Some of the main features of the Concentration in Human Services are three supervised field education internships, staying together as a group throughout the educational process, and an emphasis on arts and recreation. The CHS culminates with a senior thesis and the exploration of the intersection of professional and personal identities.

 

The Concentration in Human Services is inspired by the social pedagogy/social education profession and practices and influenced by critical pedagogy with an emphasis on self-directed learning.

What are the Field Education Internships like?

- Students sharing their Life Lines

Students do their field education internships in a variety of human services agencies, including domestic violence shelters, residential treatment facilities and runaway shelters for children and youth, community residences for adults with disabilities, hospitals, and criminal justice settings, such as prisons, jails, and probation departments. Field education settings also include daycare and child development centers and schools for children with and without special needs as well as daycare, advocacy programs, and nursing homes for the elderly. Students are afforded the opportunity to do their internships in a variety of advocacy and social justice programs as well as in programs that utilize arts and recreation and animal assisted therapies.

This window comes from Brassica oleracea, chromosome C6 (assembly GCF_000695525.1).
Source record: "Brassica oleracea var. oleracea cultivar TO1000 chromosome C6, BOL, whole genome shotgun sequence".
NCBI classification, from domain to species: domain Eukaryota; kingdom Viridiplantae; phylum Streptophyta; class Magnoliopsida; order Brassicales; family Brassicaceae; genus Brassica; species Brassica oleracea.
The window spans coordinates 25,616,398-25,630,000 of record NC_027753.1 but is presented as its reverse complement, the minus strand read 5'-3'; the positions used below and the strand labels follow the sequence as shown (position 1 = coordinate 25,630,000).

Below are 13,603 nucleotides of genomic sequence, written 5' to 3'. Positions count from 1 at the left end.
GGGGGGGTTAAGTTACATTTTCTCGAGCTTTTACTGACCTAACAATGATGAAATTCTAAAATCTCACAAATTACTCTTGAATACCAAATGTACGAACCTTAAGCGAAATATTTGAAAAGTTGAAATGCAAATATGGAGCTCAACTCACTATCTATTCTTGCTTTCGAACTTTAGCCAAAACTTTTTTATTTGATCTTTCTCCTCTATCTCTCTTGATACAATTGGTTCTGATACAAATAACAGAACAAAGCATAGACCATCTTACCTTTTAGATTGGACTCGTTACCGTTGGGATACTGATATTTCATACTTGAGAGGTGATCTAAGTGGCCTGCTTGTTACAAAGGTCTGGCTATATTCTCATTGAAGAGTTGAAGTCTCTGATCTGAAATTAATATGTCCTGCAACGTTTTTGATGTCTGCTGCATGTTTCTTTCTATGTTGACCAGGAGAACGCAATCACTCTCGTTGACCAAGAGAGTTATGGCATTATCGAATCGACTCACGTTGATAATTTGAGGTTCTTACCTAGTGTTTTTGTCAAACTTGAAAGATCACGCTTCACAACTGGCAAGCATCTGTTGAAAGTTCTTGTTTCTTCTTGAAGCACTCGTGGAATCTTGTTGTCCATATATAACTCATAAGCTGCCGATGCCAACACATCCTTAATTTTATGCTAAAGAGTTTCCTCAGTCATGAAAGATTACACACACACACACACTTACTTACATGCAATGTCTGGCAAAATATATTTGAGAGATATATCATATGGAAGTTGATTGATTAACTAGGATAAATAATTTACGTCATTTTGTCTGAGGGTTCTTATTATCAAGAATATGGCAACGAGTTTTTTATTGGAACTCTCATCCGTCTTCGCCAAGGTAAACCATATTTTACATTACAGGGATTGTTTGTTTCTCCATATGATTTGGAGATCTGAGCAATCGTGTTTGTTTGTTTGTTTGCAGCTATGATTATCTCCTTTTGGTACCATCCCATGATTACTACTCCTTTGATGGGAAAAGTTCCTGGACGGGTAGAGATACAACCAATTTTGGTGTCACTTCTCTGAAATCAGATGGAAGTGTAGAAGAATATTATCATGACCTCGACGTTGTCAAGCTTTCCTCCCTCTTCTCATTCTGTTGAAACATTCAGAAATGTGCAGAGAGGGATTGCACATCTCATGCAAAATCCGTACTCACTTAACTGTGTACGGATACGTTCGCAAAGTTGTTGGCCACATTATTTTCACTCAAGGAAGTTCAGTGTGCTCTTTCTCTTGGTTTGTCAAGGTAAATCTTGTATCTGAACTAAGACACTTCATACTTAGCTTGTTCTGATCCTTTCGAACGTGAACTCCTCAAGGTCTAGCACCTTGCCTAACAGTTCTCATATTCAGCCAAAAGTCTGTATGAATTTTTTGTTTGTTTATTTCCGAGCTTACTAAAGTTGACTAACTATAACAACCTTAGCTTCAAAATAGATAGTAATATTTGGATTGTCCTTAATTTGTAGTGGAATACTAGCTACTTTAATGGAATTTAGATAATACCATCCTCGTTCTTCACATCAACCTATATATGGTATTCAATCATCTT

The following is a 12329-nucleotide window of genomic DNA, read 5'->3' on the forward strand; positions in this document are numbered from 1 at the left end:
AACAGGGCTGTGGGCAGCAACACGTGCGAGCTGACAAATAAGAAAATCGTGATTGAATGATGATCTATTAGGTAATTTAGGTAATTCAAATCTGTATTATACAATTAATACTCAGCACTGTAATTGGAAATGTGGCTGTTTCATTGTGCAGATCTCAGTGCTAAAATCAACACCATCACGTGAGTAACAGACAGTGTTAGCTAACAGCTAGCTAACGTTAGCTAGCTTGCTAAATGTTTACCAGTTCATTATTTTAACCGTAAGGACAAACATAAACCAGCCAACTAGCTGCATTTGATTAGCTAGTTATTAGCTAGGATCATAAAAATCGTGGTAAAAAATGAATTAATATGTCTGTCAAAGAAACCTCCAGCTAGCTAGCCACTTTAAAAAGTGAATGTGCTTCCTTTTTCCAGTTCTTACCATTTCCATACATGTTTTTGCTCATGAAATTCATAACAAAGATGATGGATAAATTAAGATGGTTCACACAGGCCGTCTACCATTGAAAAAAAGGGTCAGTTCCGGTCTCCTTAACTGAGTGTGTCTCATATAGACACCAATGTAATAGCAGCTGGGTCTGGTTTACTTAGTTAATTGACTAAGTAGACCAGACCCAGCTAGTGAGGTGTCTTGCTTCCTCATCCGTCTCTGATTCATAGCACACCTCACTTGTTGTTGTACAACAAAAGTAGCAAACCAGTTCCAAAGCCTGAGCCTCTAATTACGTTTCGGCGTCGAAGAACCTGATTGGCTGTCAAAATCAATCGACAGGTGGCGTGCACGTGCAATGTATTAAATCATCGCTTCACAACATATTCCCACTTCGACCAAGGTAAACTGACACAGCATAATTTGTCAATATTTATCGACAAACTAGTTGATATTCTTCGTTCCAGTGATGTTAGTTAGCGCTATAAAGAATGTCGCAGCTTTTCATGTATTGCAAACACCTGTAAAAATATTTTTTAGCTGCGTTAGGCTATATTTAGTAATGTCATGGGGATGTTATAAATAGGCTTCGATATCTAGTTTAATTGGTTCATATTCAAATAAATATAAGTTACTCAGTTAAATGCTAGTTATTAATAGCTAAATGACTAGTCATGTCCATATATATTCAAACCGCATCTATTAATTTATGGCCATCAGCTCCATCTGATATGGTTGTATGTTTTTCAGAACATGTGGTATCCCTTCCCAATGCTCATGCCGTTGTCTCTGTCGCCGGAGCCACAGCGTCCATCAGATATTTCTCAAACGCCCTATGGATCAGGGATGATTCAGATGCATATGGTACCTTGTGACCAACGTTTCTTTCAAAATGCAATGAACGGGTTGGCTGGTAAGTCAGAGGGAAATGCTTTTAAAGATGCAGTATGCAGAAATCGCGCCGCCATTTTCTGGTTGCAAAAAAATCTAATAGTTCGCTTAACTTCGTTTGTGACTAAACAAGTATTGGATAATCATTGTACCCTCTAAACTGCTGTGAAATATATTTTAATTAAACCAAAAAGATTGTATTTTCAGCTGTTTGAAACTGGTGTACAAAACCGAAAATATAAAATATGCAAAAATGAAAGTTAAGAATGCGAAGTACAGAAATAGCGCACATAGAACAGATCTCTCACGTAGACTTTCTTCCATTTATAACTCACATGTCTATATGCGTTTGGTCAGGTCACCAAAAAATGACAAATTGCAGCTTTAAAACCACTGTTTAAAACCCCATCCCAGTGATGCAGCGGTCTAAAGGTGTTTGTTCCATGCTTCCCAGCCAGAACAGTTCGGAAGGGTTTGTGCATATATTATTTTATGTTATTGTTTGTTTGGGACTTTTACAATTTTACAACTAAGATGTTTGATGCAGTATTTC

Students choose their field education placements in collaboration with the college human services faculty and are expected to do their internships in a variety of agencies diversifying their experiences.  Intensive individual and group supervision is a main feature in the field education experience.